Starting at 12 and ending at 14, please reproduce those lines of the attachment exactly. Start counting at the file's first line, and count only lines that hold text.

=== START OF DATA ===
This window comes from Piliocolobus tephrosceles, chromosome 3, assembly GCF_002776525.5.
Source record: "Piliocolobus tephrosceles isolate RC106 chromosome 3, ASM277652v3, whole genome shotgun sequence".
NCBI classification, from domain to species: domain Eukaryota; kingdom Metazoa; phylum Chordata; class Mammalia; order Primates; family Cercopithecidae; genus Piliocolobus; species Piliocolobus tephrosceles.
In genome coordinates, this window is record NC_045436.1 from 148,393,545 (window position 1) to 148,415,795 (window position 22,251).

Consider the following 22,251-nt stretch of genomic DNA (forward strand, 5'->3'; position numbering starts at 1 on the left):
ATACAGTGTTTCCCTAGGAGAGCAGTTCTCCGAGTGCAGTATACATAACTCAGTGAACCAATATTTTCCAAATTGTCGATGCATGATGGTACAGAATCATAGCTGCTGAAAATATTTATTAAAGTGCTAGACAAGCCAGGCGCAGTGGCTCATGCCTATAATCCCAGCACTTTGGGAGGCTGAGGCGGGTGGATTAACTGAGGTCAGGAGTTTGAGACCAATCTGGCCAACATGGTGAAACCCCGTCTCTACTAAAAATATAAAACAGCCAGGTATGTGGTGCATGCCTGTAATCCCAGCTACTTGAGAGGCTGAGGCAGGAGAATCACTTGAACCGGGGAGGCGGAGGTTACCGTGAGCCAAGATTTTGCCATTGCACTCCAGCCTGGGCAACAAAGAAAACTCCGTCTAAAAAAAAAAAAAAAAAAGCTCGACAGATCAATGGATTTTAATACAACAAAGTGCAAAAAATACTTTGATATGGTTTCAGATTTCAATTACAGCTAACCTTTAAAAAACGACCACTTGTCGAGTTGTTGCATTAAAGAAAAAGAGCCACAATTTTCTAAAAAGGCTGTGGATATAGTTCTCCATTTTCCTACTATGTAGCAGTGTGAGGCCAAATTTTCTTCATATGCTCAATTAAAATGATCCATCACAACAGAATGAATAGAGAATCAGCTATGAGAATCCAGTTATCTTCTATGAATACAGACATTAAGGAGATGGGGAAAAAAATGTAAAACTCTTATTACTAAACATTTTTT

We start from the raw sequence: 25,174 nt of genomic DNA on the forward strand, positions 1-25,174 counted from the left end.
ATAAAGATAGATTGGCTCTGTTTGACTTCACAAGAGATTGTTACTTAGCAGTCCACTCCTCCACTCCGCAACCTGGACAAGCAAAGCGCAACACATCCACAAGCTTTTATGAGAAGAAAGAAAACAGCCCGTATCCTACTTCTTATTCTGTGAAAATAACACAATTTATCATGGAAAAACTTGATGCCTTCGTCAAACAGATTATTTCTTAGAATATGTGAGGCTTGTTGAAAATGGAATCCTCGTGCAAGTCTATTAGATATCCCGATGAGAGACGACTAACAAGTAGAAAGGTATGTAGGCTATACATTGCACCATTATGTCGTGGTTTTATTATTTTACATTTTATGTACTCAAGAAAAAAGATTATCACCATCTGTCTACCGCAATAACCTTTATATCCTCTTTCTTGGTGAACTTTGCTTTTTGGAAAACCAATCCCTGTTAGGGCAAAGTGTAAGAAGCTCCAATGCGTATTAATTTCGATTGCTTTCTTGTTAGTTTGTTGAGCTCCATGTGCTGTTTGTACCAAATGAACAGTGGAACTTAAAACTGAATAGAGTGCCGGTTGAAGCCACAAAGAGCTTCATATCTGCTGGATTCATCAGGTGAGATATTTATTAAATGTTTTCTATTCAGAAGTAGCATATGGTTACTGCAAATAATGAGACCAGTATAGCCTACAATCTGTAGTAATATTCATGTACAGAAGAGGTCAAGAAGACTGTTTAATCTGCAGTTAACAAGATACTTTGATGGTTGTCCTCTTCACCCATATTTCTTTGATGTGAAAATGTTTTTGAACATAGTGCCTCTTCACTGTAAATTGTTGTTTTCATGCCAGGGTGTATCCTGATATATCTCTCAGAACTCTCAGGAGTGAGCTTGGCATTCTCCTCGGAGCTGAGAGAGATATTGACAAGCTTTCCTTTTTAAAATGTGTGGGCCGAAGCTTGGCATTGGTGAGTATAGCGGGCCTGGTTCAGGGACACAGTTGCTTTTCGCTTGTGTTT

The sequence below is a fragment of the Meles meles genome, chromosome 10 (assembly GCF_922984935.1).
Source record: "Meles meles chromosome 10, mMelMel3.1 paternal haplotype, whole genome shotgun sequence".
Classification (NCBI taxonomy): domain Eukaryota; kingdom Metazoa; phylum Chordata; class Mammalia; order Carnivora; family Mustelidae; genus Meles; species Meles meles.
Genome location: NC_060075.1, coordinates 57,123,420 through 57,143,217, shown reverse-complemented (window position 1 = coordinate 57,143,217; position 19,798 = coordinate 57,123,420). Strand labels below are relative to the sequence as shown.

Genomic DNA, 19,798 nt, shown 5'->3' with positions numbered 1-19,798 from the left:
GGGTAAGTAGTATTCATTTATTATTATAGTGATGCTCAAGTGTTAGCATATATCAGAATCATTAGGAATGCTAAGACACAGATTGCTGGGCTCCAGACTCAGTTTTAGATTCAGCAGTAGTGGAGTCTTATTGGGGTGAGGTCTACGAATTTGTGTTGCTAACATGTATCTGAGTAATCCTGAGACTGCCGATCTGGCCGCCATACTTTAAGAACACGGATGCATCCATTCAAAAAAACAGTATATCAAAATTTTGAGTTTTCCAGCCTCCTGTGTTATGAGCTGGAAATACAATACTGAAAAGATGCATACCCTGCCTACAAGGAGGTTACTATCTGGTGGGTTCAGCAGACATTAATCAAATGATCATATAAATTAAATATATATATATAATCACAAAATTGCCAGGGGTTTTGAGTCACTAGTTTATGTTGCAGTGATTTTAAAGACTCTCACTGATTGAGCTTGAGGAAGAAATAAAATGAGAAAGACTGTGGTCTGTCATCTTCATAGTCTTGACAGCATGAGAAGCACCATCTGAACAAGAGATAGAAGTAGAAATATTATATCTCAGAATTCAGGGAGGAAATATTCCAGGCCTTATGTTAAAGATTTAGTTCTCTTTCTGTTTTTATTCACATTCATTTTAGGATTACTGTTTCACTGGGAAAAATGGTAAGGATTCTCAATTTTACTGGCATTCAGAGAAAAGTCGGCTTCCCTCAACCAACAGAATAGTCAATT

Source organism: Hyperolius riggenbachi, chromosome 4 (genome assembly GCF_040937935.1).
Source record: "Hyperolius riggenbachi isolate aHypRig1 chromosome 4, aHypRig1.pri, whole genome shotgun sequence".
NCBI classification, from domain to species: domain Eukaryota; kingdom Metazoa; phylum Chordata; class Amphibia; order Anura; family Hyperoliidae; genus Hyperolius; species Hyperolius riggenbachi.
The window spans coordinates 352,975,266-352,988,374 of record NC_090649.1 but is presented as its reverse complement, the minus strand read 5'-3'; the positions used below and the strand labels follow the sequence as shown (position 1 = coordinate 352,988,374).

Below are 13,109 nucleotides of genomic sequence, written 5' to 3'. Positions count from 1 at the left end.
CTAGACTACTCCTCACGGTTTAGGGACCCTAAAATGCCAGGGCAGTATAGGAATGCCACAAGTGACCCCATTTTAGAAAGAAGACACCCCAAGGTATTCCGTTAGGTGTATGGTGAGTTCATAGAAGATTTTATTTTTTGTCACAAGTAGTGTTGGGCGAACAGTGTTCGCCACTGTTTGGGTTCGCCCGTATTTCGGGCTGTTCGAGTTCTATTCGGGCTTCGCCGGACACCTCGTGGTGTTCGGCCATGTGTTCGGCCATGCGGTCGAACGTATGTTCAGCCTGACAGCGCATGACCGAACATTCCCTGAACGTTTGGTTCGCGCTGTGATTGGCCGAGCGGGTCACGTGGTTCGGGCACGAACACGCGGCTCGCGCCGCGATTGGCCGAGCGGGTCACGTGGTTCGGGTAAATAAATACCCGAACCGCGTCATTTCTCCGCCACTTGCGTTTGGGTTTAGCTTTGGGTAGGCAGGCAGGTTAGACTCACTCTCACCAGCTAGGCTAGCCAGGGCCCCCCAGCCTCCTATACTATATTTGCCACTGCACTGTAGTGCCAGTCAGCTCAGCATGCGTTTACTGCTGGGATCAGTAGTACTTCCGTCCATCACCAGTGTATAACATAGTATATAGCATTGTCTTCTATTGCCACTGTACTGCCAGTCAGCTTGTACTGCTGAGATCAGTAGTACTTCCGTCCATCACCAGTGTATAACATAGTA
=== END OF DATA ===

Genome location: NC_060075.1, coordinates 57,123,420 through 57,143,217, shown reverse-complemented (window position 1 = coordinate 57,143,217; position 19,798 = coordinate 57,123,420). Strand labels below are relative to the sequence as shown.

Genomic DNA, 19,798 nt, shown 5'->3' with positions numbered 1-19,798 from the left:
GGGTAAGTAGTATTCATTTATTATTATAGTGATGCTCAAGTGTTAGCATATATCAGAATCATTAGGAATGCTAAGACACAGATTGCTGGGCTCCAGACTCAGTTTTAGATTCAGCAGTAGTGGAGTCTTATTGGGGTGAGGTCTACGAATTTGTGTTGCTAACATGTATCTGAGTAATCCTGAGACTGCCGATCTGGCCGCCATACTTTAAGAACACGGATGCATCCATTCAAAAAAACAGTATATCAAAATTTTGAGTTTTCCAGCCTCCTGTGTTATGAGCTGGAAATACAATACTGAAAAGATGCATACCCTGCCTACAAGGAGGTTACTATCTGGTGGGTTCAGCAGACATTAATCAAATGATCATATAAATTAAATATATATATATAATCACAAAATTGCCAGGGGTTTTGAGTCACTAGTTTATGTTGCAGTGATTTTAAAGACTCTCACTGATTGAGCTTGAGGAAGAAATAAAATGAGAAAGACTGTGGTCTGTCATCTTCATAGTCTTGACAGCATGAGAAGCACCATCTGAACAAGAGATAGAAGTAGAAATATTATATCTCAGAATTCAGGGAGGAAATATTCCAGGCCTTATGTTAAAGATTTAGTTCTCTTTCTGTTTTTATTCACATTCATTTTAGGATTACTGTTTCACTGGGAAAAATGGTAAGGATTCTCAATTTTACTGGCATTCAGAGAAAAGTCGGCTTCCCTCAACCAACAGAATAGTCAATT